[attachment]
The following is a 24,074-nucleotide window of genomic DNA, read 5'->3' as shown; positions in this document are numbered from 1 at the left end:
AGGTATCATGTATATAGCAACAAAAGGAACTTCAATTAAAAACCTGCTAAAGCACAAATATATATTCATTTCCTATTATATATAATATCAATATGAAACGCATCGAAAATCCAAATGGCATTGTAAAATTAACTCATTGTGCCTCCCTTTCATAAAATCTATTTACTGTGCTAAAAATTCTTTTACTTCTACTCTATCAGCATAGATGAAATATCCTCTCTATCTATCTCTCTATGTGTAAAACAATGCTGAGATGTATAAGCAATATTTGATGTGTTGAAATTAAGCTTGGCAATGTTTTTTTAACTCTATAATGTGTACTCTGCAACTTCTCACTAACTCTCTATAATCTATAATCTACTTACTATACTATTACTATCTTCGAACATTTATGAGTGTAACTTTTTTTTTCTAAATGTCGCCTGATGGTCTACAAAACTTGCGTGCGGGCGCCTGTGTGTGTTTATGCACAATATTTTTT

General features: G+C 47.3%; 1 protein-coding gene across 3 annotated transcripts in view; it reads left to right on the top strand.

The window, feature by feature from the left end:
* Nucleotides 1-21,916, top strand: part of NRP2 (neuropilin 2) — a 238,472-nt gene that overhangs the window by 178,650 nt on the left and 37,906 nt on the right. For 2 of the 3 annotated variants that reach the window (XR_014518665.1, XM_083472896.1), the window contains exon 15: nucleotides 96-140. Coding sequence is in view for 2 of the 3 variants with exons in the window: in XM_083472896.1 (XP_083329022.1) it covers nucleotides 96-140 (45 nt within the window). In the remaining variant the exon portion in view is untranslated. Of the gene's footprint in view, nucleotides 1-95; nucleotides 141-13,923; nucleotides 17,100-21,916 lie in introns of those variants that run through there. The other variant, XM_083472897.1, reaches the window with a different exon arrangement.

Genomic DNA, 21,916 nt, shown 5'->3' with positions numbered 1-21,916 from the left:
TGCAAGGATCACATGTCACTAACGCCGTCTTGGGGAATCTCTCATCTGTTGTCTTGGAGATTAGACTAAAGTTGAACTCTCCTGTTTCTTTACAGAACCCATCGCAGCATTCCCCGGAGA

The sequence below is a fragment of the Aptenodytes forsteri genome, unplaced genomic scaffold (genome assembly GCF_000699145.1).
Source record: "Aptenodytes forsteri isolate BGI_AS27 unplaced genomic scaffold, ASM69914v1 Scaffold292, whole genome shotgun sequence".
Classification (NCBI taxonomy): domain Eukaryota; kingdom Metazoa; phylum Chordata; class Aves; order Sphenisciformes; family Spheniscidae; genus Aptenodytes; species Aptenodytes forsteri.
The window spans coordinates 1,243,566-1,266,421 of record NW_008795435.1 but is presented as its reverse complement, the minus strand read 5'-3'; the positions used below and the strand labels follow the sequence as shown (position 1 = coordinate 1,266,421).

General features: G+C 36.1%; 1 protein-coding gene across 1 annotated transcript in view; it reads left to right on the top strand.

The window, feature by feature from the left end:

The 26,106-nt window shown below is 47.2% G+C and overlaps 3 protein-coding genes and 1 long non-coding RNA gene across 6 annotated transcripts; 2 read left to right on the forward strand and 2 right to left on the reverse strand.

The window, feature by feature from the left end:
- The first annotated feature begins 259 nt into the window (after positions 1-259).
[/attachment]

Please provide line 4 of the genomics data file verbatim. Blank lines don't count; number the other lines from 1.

The window, feature by feature from the left end: